A team of learners coached by the University of Pretoria’s (UP) Faculty of Law has won the International Schools Moot Court Competition in Poland.
The eight team members are from schools in KwaZulu-Natal and the Eastern Cape and represent different quintiles (levels of fee-paying schools). These learners were the national winners of the South African National Schools Moot Court Competition. During a moot court, learners play the role of lawyers arguing both sides of a fictional case, as if they are in a real court. The final rounds of the South African competition are held in the Constitutional Court.
The South African National Schools Moot Court Competition is a joint initiative of the Department of Basic Education and the Department of Justice and Constitutional Development, under the guidance of the South African Human Rights Commission (SAHRC), and is supported by the University of Pretoria. It was initiated 10 years ago by Professor Christof Heyns, Professor of Human Rights Law and Director of the Institute for International and Comparative Law in Africa, when he was Dean of the Faculty. Since then it has grown into a global competition.
“We are delighted by how well our learners and students do in moot court competitions globally, year after year,” Prof Heyns said. “Moots are a wonderful way of learning through role-playing. The fact that our young people do so well augers well for the quality of our lawyers in the future, and for our legal system.”
He said it is a “great feather in the cap of the government that they have made moot courts part of the school curriculum. Many other countries, including Ghana, Kenya and Uganda, with the possibility of Argentina, Nepal and Sri Lanka, are now following the lead of South Africa and are also starting moots. We are working closely with them, but we continue to believe that in the world competition the South African learners will continue to be the team to beat.”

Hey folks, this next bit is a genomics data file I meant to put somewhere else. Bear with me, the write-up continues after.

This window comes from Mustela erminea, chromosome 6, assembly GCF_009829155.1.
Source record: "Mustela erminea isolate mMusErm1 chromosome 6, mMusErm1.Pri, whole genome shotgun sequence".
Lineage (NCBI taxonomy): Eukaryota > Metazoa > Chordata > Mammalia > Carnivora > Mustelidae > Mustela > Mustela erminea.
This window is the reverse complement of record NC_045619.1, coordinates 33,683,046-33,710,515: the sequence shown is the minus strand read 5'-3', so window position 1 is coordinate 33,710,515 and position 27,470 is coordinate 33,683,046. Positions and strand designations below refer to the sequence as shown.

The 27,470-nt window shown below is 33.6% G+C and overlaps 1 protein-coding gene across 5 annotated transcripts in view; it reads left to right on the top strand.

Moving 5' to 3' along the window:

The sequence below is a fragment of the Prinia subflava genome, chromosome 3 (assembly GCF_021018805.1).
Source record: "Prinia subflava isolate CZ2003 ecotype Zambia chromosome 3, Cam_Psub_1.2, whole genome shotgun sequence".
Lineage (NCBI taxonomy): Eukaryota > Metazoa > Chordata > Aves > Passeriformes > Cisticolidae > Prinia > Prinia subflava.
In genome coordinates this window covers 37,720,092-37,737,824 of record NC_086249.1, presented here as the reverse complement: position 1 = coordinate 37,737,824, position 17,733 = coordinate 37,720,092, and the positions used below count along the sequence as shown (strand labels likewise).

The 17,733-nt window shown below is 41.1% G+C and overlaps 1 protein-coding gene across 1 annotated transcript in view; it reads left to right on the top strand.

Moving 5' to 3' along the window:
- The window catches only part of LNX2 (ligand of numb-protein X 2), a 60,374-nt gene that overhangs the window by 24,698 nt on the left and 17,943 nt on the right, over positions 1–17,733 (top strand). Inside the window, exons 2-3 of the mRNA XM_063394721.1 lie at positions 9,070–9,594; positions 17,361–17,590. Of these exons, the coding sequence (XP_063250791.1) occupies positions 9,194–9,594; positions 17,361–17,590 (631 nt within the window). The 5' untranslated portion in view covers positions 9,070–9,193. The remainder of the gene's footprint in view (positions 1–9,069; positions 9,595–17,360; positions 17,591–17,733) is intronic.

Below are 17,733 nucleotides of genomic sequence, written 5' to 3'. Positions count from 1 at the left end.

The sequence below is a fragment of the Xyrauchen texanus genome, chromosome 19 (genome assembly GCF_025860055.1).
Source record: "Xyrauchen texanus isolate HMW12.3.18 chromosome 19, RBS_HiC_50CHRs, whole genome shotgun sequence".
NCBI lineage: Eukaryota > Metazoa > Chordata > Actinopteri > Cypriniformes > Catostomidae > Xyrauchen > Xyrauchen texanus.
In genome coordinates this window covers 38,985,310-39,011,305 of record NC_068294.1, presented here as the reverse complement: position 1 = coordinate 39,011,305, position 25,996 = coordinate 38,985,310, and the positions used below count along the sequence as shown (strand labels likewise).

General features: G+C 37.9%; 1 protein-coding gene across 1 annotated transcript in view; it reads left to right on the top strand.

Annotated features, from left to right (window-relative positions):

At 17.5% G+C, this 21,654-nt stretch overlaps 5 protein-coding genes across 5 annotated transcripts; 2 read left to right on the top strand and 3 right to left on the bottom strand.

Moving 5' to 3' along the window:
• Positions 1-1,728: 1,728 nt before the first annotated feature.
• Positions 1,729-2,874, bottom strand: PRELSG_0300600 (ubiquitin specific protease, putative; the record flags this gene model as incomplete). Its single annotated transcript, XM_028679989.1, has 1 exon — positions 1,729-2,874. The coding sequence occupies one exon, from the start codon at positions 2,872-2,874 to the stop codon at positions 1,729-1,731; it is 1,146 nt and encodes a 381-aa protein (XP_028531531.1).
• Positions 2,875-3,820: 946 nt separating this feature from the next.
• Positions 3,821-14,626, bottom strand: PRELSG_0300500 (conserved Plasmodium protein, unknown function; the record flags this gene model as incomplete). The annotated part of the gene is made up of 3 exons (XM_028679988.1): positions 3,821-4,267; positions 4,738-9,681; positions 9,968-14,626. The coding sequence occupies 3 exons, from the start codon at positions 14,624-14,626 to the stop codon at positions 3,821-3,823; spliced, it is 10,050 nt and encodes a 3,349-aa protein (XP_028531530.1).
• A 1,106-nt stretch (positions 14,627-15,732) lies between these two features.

All high schools in the country are invited to enter a team of two learners into the South African National Schools Moot Court Competition. The learners then argue both sides of the case provided.
The international schools moot court requires teams from different countries to argue a hypothetical set of facts as if they are appearing before the International Criminal Court. This year’s theme was ‘Scene of Conflict over the past decade in Tabanath’, with learners presenting their arguments on crimes against humanity in the form of deportation or the forced transfer of a population. The SA team competed against Bulgaria, Romania, Mongolia, St Maarten, USA, and Venezuela. South Africa defeated Team USA from New York City in the final round. Judges from the International Criminal Court presided over the final round.
This is the second time that South Africa has won this competition, having last won it in 2016. In 2012 South Africa finished in second place.
Prior to their participation in the international moot court competition, Team SA received training for a week from senior law students and academics from UP’s Faculty of Law. This entailed an introductory lecture on International Criminal Law, drafting of legal arguments, and oral presentations. The team’s coaches were Nyambeni Davhana, an associate at UP, and Keketso Kgomosotho, a Candidate Attorney at Baker McKenzie.